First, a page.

Scientists have developed several different tools and techniques for studying chromosomes, genes and base pairs in humans and other organisms. One of the most useful techniques is karyotyping.
A karyotype is a photograph of all of an organism's chromosomes. The chromosomes in the karyotype are arranged in homologous pairs according to size (largest to smallest). Homologous pairs can be determined by centromere placement, equal length of top and bottom arms as well as similar band placement on each arm.
Karyotyping helps doctors diagnose and treat genetic disorders. Doctors use a normal human karyotype and compare it to the karyotype of a patient to determine if there are abnormalities. Some of the characteristics the physician will compare are:
A. Total number of chromosomes - normal humans have 46 chromosomes (23 pairs), so if the number is higher or lower then an abnormality exists
B. Homologous pairs for the first 22 pairs of chromosomes (autosomes) - once centromeres are aligned, top and bottom arms are of equal length and if not then an abnormality exists
C. Sex Chromosomes (23rd pair) - if female, then 2 homologous X chromosomes (XX) will be present and if male, an X chromosome and a Y chromosome (XY) will be present, so if there are additional or fewer sex chromosomes then an abnormality exists.
1. Arrange the chromosomes into homologous pairs on the Layout Sheet, using your Karyotype Reference Sheet as a guide.
2. Once all chromosomes are laid down on the Layout Worksheet, answer the Discussion Questions using the background information, your karyotype, and Explanation of Chromosome Disorders Handout.. Hint: You may have abnormalities in your karyotype (more or less than 46 chromosomes), so maintain the number of chromosomes you were given.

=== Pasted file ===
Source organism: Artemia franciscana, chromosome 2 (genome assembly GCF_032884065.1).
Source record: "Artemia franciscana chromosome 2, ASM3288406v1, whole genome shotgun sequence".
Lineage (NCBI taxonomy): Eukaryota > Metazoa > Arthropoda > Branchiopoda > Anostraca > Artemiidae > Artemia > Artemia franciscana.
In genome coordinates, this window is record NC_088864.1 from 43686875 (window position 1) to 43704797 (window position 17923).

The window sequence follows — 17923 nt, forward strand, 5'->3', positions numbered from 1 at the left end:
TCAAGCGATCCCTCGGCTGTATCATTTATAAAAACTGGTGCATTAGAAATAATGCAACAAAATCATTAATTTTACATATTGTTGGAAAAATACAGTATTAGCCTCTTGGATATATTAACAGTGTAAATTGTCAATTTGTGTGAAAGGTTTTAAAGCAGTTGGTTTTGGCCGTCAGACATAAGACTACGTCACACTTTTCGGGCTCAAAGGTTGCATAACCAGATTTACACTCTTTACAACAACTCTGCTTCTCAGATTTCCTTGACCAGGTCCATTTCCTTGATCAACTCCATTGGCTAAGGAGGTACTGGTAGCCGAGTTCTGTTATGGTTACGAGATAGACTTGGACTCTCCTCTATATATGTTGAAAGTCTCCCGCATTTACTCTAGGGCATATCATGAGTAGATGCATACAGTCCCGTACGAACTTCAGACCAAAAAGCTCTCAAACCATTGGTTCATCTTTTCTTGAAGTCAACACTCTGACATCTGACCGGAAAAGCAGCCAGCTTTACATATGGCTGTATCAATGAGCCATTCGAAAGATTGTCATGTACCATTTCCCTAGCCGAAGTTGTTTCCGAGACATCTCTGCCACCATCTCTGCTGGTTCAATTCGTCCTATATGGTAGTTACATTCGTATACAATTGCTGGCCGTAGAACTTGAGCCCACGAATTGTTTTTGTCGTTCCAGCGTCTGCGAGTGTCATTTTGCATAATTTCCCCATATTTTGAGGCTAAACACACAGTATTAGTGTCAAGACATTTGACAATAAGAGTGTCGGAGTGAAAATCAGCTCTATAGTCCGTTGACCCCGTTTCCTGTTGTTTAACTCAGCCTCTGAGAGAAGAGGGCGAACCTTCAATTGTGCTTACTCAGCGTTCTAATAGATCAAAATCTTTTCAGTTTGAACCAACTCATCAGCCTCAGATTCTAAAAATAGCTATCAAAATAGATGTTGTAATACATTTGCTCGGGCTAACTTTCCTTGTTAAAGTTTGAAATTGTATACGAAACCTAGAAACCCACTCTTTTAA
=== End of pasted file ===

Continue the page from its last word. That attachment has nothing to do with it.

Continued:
3. Call me over when you are completely finished so that I may check your work.
EXPLANATION OF CHROMOSOME DISORDERS
Babies with the "cry of the cat" syndrome have a cry which sounds like that of a cat in distress because the infant's larynx is improperly developed. The cause of this condition is a deletion of about half of the short arm of chromosome number five. Cri-du-chat babies are severely mentally disabled, have a small cranium, a small jaw and a moon-shaped face. The incidence of this syndrome is 1/100,000 live births.
**Karyotype: 46XX or 46XY with one chromosome #5 upper arm deletion
Trisomy 21, one of the most common causes of mental retardation is due to an extra chromosome 21. This results in a number of characteristic features, such as short stature, broad hands, stubby fingers and toes, a wide rounded face, a large protruding tongue that makes speech difficult and mental disabilities. Individuals with this syndrome have a high incidence of respiratory infections, heart defects and leukemia. The average risk of having a child with trisomy 21 is 1/750 live births. Mothers in their early twenties have a risk of 1/1,500 and women over 35 have a risk factor of 1/70, which jumps to 1/25 for women 45 or older.
**Karyotype: 47XX or 47XY with 3 of the chromosome #21
This syndrome, trisomy 18 (an extra chromosome 18), produces severe mental disabilities and a highly characteristic pattern of malformations such as elongated skull, a very narrow pelvis, rocker bottom feet, malformed heart and a grasping of the two central fingers by the thumb and little finger. In addition, the ears are often low set and the mouth and teeth are small. Nearly all babies born with this condition die in early infancy. The frequency of this syndrome is 1/5,000 live births.
**Karyotype: 47XX or 47XY with 3 of the chromosome #18
This syndrome (trisomy 13 - extra chromosome 13) causes severely abnormal cerebral functions and virtually leads to…